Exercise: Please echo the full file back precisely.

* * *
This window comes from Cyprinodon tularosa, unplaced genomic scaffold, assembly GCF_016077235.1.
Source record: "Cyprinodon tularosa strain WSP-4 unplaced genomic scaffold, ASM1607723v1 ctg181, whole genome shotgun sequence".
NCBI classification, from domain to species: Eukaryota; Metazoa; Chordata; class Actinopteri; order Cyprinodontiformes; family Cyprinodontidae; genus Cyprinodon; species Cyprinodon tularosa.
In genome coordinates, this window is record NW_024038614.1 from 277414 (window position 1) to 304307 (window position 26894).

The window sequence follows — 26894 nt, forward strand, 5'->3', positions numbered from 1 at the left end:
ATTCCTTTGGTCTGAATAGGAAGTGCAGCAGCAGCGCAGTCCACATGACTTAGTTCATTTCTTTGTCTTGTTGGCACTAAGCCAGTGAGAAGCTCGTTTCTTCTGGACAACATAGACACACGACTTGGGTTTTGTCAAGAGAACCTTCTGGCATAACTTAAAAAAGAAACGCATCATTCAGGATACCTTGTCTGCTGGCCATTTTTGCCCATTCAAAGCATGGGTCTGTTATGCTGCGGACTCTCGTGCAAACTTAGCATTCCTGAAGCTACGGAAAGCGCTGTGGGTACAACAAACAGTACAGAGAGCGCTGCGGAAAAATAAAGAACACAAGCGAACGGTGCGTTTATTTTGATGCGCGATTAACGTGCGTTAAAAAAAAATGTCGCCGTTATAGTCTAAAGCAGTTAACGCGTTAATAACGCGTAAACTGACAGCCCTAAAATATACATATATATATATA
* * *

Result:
This window comes from Cyprinodon tularosa, unplaced genomic scaffold, assembly GCF_016077235.1.
Source record: "Cyprinodon tularosa strain WSP-4 unplaced genomic scaffold, ASM1607723v1 ctg181, whole genome shotgun sequence".
NCBI classification, from domain to species: Eukaryota; Metazoa; Chordata; class Actinopteri; order Cyprinodontiformes; family Cyprinodontidae; genus Cyprinodon; species Cyprinodon tularosa.
In genome coordinates, this window is record NW_024038614.1 from 277414 (window position 1) to 304307 (window position 26894).

The window sequence follows — 26894 nt, forward strand, 5'->3', positions numbered from 1 at the left end:
ATTCCTTTGGTCTGAATAGGAAGTGCAGCAGCAGCGCAGTCCACATGACTTAGTTCATTTCTTTGTCTTGTTGGCACTAAGCCAGTGAGAAGCTCGTTTCTTCTGGACAACATAGACACACGACTTGGGTTTTGTCAAGAGAACCTTCTGGCATAACTTAAAAAAGAAACGCATCATTCAGGATACCTTGTCTGCTGGCCATTTTTGCCCATTCAAAGCATGGGTCTGTTATGCTGCGGACTCTCGTGCAAACTTAGCATTCCTGAAGCTACGGAAAGCGCTGTGGGTACAACAAACAGTACAGAGAGCGCTGCGGAAAAATAAAGAACACAAGCGAACGGTGCGTTTATTTTGATGCGCGATTAACGTGCGTTAAAAAAAAATGTCGCCGTTATAGTCTAAAGCAGTTAACGCGTTAATAACGCGTAAACTGACAGCCCTAAAATATACATATATATATATA